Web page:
In less than five years, one company has spread throughout the world,operating in 45 countries and more than 100 major cities – but not in Las Vegas.
Uber, the ridesharing smartphone application that connects users seeking a ride to individual drivers and thereby skirts traditional taxi-hailing models, threatens to disrupt the status quo with its innovation and simplicity. That’s why the almighty cab industry – providing 26 million rides and raking in $390 million in 2013 alone – has made it clear: Uber is not welcome in Nevada.
Uber supporters like myself are left wondering why, in a state that so desperately needs more transportation options, this alternative has been shut out. The prevailing argument seems to be that taxis already litter Las Vegas streets. Why bring in Uber, when we could simplyimprove the existing cab industry?
Because ridesharing services like Uber provide a faster, cheaper and more reliable service than the industry is willing to offer, especially for locals. Cab drivers in Las Vegas have very little incentive to travel to the local hangout spots when they’ve got endless lines of tourists waiting at every Strip casino and at McCarran Airport. Locals can’t walk out of their favorite bar and expect to find a taxi ready to ferry them safely home.
Try calling a cab company on any weekend night and you’ll find yourself spending the better part of the next half hour holding to speak to an operator. Then, wait at least another half hour for your taxi to arrive – that’s if it doesn’t give up halfway through because you’re “too far.”
Even if you’re lucky enough to hail a cab on the street, many taxi drivers will refuse to drive out to the suburbs, especially if it’s to a residence and not a hotel – they can’t pick up another passenger at your apartment. Good luck catching a taxi home if you dwell in North Las Vegas, Summerlin or Henderson.
But with a few taps of your fingers, you can hail a ride on Uber. Even before you officially make the request, the app will quote your fare, estimate your waiting time and show you nearby available drivers. Once you approve the fare and select your meeting spot, the app will track your driver’s progress to you and alert you as soon as the driver has arrived. It will continue to follow your path as you make your way to your destination and automatically charge your credit card upon arrival – forget about cash. The process is quick, smooth and efficient. In the dozen or more times I’ve used Uber, I never waited more than 15 minutes for my ride to arrive.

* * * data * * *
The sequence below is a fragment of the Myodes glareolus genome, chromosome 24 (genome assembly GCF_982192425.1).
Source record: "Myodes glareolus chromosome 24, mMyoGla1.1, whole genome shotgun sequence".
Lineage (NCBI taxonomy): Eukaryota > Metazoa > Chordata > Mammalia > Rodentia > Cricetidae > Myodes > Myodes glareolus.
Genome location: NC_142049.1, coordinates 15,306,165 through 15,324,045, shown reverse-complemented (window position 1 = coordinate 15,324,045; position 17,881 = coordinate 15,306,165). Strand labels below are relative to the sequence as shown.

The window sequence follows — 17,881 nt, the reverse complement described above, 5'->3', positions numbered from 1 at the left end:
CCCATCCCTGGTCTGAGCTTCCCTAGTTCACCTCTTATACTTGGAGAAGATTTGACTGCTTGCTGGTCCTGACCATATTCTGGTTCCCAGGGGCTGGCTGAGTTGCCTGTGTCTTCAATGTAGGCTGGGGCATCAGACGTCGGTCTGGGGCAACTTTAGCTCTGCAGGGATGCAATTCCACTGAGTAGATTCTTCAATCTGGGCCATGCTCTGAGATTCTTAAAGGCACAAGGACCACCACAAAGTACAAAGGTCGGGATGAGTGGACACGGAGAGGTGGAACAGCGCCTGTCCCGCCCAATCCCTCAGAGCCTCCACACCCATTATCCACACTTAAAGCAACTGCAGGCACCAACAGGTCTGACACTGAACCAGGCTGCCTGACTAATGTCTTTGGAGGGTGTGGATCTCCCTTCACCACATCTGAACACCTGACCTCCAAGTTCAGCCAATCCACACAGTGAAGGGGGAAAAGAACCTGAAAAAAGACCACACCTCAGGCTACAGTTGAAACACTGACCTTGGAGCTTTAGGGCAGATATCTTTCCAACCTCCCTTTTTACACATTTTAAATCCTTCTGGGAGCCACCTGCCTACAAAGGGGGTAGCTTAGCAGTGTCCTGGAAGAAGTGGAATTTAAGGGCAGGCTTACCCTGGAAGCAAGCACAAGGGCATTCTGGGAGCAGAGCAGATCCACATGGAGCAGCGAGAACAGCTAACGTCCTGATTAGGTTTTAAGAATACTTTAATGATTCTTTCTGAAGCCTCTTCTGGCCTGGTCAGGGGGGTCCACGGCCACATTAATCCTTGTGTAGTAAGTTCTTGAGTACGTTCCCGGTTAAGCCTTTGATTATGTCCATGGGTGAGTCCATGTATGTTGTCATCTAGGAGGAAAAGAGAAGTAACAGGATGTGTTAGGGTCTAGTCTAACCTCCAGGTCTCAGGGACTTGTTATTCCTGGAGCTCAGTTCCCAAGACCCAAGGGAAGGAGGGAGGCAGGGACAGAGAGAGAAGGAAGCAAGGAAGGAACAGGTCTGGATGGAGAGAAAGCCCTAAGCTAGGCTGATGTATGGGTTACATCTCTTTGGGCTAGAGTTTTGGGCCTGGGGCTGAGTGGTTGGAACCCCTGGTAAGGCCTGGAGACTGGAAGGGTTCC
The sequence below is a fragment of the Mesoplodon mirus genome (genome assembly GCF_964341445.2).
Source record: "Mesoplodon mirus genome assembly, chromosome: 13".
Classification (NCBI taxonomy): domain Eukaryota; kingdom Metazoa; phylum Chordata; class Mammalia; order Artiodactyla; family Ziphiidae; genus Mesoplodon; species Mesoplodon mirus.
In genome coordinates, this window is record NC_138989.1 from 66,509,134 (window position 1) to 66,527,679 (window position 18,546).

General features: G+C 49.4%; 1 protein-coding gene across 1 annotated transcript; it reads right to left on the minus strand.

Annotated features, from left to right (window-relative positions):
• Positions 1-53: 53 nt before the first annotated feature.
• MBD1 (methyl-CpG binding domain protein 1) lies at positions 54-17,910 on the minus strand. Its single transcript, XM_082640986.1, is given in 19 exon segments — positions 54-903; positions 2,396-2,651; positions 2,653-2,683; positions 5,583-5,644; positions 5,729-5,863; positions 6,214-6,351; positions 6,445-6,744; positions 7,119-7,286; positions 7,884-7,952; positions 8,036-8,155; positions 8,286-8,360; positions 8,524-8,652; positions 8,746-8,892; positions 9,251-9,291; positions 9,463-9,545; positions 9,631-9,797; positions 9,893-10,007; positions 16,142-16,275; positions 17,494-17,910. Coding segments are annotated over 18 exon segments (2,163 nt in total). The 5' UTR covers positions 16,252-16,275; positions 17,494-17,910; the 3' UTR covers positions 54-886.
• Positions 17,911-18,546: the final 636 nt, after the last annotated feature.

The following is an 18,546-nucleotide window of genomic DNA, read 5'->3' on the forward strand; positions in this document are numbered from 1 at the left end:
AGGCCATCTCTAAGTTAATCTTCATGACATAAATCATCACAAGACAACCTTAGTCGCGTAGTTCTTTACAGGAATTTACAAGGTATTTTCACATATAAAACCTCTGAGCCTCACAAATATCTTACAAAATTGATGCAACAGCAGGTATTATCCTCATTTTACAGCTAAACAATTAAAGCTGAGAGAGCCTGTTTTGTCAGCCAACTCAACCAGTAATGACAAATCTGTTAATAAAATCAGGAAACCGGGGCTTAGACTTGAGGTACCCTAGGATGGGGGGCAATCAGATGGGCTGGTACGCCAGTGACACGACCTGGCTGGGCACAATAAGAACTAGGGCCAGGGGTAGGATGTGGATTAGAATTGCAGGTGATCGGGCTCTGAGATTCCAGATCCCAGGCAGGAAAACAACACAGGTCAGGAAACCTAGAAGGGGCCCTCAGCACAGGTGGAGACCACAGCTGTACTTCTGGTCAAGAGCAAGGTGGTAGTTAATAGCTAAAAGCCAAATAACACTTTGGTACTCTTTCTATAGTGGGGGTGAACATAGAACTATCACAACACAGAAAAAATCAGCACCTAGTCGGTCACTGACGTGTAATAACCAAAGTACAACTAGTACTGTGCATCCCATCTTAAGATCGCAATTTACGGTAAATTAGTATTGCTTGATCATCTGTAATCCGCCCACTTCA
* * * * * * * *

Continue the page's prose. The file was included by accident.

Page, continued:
Uber also eliminates base fees and other typical taxi charging structures, opting instead to charge cheaply per minute and per mile. Its app allows you to split the fare among several individuals. A ride will typically cost you about a dollar per minute. Best of all, drivers are paid well enough that Uber does not allow tips.
These reasons alone make Uber preferable to cabs for Las Vegas locals. But safety concerns present even better reasons to bring Uber to our party-centric city. By offering inexpensive, easy alternatives to driving your own car home, ridesharing services like Uber could help deter drunken driving, decrease DUIs and suspend the spiking number roadway fatalities year after year. So far in 2014, 194 people have been killed in traffic accidents. More than a quarter of traffic fatalities in Nevada were alcohol-related in 2011. If the ratio holds, that’s at least 50 lives that could have been saved this year had Uber or one of its equals existed in Nevada.
But the taxi industry is not opposed to all e-hailing apps. The Nevada Taxicab Authority happily allowed RideGenie to begin roaming our streets earlier this year, since the app only coordinates rides with licensed SUVs, town cars and limos.
Ultimately, the Nevada Taxicab Authority targets its services to the city’s tourists, and that’s fine; they finance our economy. But if Las Vegas truly prides itself on providing world-class customer service, why can’t it do so for its own residents as well? The 2 million people who call Southern Nevada home need an alternative that caters to our needs. Why shouldn’t it be Uber?